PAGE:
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Playlist: WQVR Weekly

Compiled By: Peter-Michael Preble

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Moyers & Company (Series)

Produced by Moyers & Company

Most recent piece in this series:

Moyers & Company Show 352: The Children’s Climate Crusade

From Moyers & Company | Part of the Moyers & Company series | 23:59

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With so many in Congress and state legislatures in denial or simply missing in action, and with the very agencies created to protect our environment hijacked by the polluting industries they were meant to regulate, it may turn out that the judicial system, our children and their children will save us from ourselves.

The new legal framework for this crusade against global warming is called atmospheric trust litigation. It takes the fate of the Earth into the courts, arguing that the planet’s atmosphere – its air, water, land, plants and animals -- are the responsibility of government, held in its trust to insure the survival of all generations to come.

It’s the brainchild of Bill Moyers’ guest this week on the final broadcast of the series Moyers & Company (Note that the BillMoyers.com website will continue). Mary Christina Wood is a legal scholar who wrote the book, “Nature’s Trust,” tracing this public trust doctrine all the way back to ancient Rome. It is, she writes, “a robust set of legal footholds by which citizens can hold their government officials accountable.”

Wood tells Bill Moyers, “If this nation relies on a stable climate system, and the very habitability of this nation and all of the liberties of young people and their survival interests are at stake, the courts need to force the agencies and the legislatures to simply do their job.”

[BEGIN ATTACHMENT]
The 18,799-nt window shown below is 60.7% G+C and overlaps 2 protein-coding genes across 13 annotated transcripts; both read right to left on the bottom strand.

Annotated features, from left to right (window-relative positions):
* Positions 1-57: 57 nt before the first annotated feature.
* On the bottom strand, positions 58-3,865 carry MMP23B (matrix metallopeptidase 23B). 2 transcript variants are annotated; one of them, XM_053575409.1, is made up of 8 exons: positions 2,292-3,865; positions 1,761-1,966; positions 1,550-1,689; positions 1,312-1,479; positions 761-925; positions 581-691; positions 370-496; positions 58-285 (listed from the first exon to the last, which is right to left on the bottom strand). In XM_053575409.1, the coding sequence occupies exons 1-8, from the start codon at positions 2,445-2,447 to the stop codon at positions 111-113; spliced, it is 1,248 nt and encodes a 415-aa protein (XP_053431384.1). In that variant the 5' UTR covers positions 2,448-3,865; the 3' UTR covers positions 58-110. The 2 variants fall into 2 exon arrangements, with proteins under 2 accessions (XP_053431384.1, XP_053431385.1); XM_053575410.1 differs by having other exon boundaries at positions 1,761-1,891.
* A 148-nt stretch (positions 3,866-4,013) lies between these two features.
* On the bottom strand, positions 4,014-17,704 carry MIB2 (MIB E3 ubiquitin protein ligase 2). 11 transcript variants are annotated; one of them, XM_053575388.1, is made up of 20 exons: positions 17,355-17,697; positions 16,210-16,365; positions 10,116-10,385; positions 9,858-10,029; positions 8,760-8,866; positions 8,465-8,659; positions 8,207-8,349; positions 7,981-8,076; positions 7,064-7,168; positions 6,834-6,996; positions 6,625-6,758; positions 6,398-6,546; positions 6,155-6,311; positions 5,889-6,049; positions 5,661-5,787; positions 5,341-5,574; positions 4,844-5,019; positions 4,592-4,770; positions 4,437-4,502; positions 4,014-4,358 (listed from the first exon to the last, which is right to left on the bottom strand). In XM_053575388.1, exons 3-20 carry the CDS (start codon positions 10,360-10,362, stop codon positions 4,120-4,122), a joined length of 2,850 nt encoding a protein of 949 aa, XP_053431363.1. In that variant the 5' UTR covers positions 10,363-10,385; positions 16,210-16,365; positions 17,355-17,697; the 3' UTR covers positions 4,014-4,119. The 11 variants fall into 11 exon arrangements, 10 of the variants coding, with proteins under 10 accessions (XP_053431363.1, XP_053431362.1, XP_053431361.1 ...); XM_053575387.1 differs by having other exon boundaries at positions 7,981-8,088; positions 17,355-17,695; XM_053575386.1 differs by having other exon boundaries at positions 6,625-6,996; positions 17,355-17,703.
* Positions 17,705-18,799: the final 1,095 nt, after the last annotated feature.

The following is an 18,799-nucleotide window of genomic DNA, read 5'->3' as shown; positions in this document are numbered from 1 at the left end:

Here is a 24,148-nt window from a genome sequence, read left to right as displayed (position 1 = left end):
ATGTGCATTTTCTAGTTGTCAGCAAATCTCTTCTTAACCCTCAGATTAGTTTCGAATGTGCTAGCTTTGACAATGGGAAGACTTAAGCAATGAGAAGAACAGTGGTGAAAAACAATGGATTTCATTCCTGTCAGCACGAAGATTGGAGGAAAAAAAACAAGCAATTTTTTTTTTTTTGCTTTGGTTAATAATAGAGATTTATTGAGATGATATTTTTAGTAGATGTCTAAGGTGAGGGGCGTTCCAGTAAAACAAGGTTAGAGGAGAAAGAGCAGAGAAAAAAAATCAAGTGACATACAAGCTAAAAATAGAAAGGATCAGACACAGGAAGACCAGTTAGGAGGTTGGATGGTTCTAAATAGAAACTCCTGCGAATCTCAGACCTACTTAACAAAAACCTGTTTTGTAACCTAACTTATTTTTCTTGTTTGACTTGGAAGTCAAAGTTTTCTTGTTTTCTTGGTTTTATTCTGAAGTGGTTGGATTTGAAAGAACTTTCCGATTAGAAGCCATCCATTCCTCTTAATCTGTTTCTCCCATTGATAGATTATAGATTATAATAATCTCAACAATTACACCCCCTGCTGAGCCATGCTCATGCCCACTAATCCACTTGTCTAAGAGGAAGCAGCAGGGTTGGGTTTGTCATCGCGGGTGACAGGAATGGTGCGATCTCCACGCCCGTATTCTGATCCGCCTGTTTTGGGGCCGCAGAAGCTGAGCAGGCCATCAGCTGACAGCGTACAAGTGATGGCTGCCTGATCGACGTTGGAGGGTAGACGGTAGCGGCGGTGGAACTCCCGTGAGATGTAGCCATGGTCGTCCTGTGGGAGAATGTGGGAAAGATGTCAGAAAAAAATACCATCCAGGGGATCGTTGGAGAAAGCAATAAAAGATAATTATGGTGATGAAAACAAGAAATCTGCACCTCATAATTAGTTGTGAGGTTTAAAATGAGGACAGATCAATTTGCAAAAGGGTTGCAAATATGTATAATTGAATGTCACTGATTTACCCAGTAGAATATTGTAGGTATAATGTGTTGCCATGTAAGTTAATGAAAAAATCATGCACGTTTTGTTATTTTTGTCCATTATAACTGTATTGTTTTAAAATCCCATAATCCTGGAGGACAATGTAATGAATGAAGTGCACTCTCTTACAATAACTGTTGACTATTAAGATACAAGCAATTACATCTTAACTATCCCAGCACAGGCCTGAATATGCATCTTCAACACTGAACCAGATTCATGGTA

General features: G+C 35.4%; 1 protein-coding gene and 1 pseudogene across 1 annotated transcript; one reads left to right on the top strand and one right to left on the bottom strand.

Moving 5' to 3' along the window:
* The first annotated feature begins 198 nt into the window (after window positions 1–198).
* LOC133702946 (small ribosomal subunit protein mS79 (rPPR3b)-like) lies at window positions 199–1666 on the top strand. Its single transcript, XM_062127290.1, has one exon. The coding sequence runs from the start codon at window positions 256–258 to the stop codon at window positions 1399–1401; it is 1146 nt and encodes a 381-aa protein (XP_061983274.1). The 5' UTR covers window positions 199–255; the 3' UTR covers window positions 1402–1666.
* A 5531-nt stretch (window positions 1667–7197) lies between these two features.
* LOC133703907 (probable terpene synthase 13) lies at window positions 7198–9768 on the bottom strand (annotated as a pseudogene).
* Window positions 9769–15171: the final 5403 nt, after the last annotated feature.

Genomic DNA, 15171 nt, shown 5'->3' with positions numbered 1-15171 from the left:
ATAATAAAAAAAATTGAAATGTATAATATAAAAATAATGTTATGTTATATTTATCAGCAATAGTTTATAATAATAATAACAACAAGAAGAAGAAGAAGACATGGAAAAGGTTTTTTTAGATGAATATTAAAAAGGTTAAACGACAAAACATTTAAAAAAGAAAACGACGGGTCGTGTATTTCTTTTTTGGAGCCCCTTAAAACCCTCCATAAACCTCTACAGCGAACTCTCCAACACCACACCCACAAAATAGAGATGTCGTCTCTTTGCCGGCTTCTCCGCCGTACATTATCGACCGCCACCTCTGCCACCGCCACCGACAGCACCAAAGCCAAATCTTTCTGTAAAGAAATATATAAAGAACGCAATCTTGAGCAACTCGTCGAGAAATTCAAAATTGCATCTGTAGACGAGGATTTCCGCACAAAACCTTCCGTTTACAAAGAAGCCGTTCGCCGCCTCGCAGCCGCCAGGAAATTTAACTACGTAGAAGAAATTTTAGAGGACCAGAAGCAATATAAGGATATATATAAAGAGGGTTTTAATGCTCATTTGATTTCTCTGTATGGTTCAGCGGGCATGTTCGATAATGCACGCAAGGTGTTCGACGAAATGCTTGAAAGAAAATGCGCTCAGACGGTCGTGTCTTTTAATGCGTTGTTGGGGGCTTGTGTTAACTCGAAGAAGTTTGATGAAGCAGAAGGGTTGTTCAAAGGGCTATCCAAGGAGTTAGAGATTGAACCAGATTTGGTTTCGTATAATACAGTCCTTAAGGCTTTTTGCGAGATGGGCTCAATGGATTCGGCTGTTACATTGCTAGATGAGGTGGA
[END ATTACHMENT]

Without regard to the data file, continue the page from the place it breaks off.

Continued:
“Climate is not just an environmental issue,” she continues.  “This is a civilization issue.  This is the biggest case that courts will get in terms of the potential harm and in terms of the urgency.” 

Mary Christina Wood teaches law at the University of Oregon and is founding director of that school’s Environmental and Natural Resources Law Program. Her theories are being used in several legal suits filed by the advocacy group Our Children’s Trust.

The Cowboy Jubilee Radio Show (Series)

Produced by Cowboy Jubilee Show

Most recent piece in this series:

The Cowboy Jubilee Radio Show - Episode 1042

From Cowboy Jubilee Show | Part of the The Cowboy Jubilee Radio Show series | 59:00

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Western Swing from Tompall and the Glaser Brothers, Hank Thompson and His Brazos Valley Boys, and some songs from CMH records with Pickin on George Strait.  Just something I thought you’d like to know about the origin of Saddles, ropes and ropin’ gloves courtesy American Cowboy Magazine.  Some "Tall grass and cool water" songs from Michael Martin Murphy. Inspirational recitations from Walter Brennan, Johnny Cash, and the song "Let in the guiding light" by The Reno Brothers.

Food Sleuth Radio, Karen Collins Interview

From Dan Hemmelgarn | Part of the Food Sleuth Radio series | 28:00

Coffee, tea, meat, fat, raw, cooked ...eat this, don’t eat that. If you’re curious about the latest research on how you can tweak your diet to reduce cancer risk, join Food Sleuth Radio host and Registered Dietitian, Melinda Hemmelgarn, for her interview with Karen Collins, M.S., RDN, Nutrition Adviser to the American Institute for Cancer Research (www.aicr.org ). Collins translates nutritional science, taking it “from daunting to doable.” She explains what we know, what we don’t and which dietary strategies for cancer prevention hold promise. She also describes how the beneficial antioxidants in fruits and vegetables work to protect our health.

Food_sleuth_on_kopn_small Coffee, tea, meat, fat, raw, cooked ...eat this, don’t eat that.  If you’re curious about the latest research on how you can tweak your diet to reduce cancer risk, join Food Sleuth Radio host and Registered Dietitian, Melinda Hemmelgarn, for her interview with Karen Collins, M.S., RDN, Nutrition Adviser to the American Institute for Cancer Research (www.aicr.org ).  Collins translates nutritional science, taking it “from daunting to doable.”  She explains what we know, what we don’t and which dietary strategies for cancer prevention hold promise.  She also describes how the beneficial antioxidants in fruits and vegetables work to protect our health.